When viewing Marienbad, the question one can't help but ask is: "what is going on?"
Theories abound. The interpretations are interesting. But I'm concerned with HOW people are interpreting.
Director: Alain Resnais
Writer: Alain Robbe-Grillet
The Girl (A): Delphine Seyrig
The Guy Talking to the Girl (X): Giorgio Albertazzi
The Guy Who is Watching The Guy Talking to the Girl talk to The Girl (M): Sacha Pitoeff
We'll see five ways which one can interpret art*. Ready?
1. Through its own medium.
" X tells A this
Robbe-Grillet (one of the top names of the French 'Nouveau Roman' movement along with Nathalie Sarraute, Marguerite Duras, Michel Butor, etc), was a former agronomist/mathematician (and his writing shows it) who became a writer/filmmaker with a very personal, geometrical, unemotional, descriptive style. The novella "La Jalousie", like most Nouveau Roman books, is essentially cinematic in their approach of characters and plot, functioning like a film camera, a non-opinionated unobtrusive observer, but insightfully revealing in its 'detachment'.
His novella 'La Jalousie; is a fascinating, maze-like circular construction, in which beginning and end mingle many times over, each time from a different perspective, just like observing a house or a sculpture from different angles one at a time -- which means each angle is only partially accurate, revealing but a portion of the truth, while hiding another. The 'observer/narrator' in the book (the husband, but written in the third person - 'he') tries to locate in PLACE and TIME the precise moment in which the feeling of jealousy arises in him as he tries to find the extent of his wife's relationship with another man (a.k.a. the threesome in the film). Did an affair really happen? Is it yet going to happen? Or is it his imagination, his suspicion, just his jealous feeling? (btw, this is the same theme as Proust's incomparable masterpiece 'La Prisonnière', treated in antipodal, totally psychological, but equally obsessive style).
As in most 'Nouveau Roman' novels, the notion of TIME in 'La Jalousie' (and also in 'Marienbad') is transformed and deformed; the approach of the characters is non-psychological, meaning that thoughts and outbursts of emotion are not dealt with, only the description of places, words, gestures and actions. Everything (even a very strong feeling like the birth of jealousy) is apprehended only through the observation of external facts: small gestures, the position of a chair or a table, a glass found full or empty, an unexpected sound, the way the woman combs her hair or looks at herself in the mirror, a suddenly unusual way of getting up or sitting down which leads to the husband's perception that something has suddenly, dangerously, definitely changed."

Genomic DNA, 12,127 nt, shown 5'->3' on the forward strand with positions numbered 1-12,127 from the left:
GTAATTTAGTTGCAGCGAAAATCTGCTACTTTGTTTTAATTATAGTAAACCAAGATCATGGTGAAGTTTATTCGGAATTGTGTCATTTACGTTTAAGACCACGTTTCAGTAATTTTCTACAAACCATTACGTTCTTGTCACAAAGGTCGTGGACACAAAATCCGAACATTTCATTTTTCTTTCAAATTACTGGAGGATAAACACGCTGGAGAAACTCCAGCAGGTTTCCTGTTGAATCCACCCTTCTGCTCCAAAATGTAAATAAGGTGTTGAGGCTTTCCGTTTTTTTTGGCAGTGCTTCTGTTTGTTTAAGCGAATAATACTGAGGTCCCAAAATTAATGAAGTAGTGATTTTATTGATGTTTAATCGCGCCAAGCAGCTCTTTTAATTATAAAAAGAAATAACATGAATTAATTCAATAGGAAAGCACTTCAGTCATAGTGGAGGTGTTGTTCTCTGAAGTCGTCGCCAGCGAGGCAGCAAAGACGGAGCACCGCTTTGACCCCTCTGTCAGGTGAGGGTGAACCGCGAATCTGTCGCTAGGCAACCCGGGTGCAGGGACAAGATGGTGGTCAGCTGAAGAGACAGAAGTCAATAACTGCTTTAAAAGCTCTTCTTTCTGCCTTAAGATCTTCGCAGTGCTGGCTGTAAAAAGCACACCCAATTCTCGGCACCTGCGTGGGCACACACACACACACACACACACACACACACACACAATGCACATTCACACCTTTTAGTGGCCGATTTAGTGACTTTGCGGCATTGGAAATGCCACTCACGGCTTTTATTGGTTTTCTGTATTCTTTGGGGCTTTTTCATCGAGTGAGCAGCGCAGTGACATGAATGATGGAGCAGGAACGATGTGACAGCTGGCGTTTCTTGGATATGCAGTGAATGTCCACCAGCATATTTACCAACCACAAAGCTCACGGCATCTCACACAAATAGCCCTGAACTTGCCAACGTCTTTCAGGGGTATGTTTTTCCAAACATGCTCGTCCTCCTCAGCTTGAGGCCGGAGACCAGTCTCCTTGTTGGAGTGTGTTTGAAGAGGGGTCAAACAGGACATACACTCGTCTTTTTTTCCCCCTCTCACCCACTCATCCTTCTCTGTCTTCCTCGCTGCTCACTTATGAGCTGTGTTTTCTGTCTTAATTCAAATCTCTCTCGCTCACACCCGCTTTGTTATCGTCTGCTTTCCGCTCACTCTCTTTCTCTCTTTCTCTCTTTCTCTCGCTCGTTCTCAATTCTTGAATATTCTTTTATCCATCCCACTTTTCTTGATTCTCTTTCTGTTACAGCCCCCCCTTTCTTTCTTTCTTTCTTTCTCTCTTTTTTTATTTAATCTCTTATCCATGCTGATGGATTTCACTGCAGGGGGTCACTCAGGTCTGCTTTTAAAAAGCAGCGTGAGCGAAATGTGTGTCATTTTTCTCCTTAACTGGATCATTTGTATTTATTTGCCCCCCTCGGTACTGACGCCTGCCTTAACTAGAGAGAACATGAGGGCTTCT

But if you understand the aesthetics behind the art, you have a foundation through which to comprehend.
5. Intertextuality and Hyptertextuality
From Senses of Cinema, issue 10, article title: "Last Year at Marienbad: An Intertextual Meditation", author: Thomas Beltzer:
"Though Marienbad is substantially different from Morel, knowing about the relationship between the two enriches Marienbad‘s meditation on the relationship between art and nature. Without Morel, Marienbad is mostly an exercise in formalism; however, with the intertextual juxtaposition of the two, it becomes another, different work. It becomes an early false reality film, perhaps the first. Beginning as a mere trickle with The Purple Rose of Cairo and The Last Action Hero, we now have a flood of these ontological vertigo films – Total Recall, Dark City, The Matrix, Existenz, The Thirteenth Floor, The Truman Show and the on-going holo-deck of the various neo-Star Treks just to name a few. In our digital times where CGI billboards pop up in Times Square, false reality and false people have become a global obsession (4).
So why do Robbe-Grillet and Resnais hide the fact that Marienbad is a divergent film version of Morel? Is it because they are Eurocentrics who think art should have nothing to do with the genre of science fiction/horror even though, admittedly, Morel is certainly more literary than an example of genre fiction? Mostly though, Marienbad, by keeping itself textually pure, remains a shrine to modernism. As a last dying gasp of modernism, it is in desperate denial regarding its true intertextual nature.
Without The Invention of Morel, Marienbad is merely surreal art for art’s sake. However the film does provide clues that 'A', 'M' and 'X' are simulacrum and not real people. The play at the beginning of the film slavishly foretells the fates of the protagonists, and 'X'‘s endless monologue is spoken by both the play actor and 'X', their voices intentionally blended. All of the paintings in the hotel are mimetic of the resort itself. As they discuss the sculptures in the garden, we suspect that 'X' and 'A' are sculptures themselves. Then there are the many time dysfunctions – sudden changes in chronology signaled only by the placement of characters and their costume changes. The effect of all these changes is mostly irrelevant because nothing ever really changes at the resort. The essential nature and meaning of the film is utterly dependent on its hidden relationship with Morel, so its formalistic elitism is false. Nevertheless, and this is the beautiful irony of intertextuality, once its indebtedness is acknowledged, Marienbad can go on to have an independent artistic life of its own. It, after all, has very little in common with Morel."
Did I Like It:
Yes. I found it strange and it drew me in. There were some points where I yawned, where I got a little disengaged. Buuut. Awesome shots. I wanted to watch it again right away.
What It's Good For:
-something to gnaw on
-opaque as a brick wall
% Character / % Actor's personality or previous roles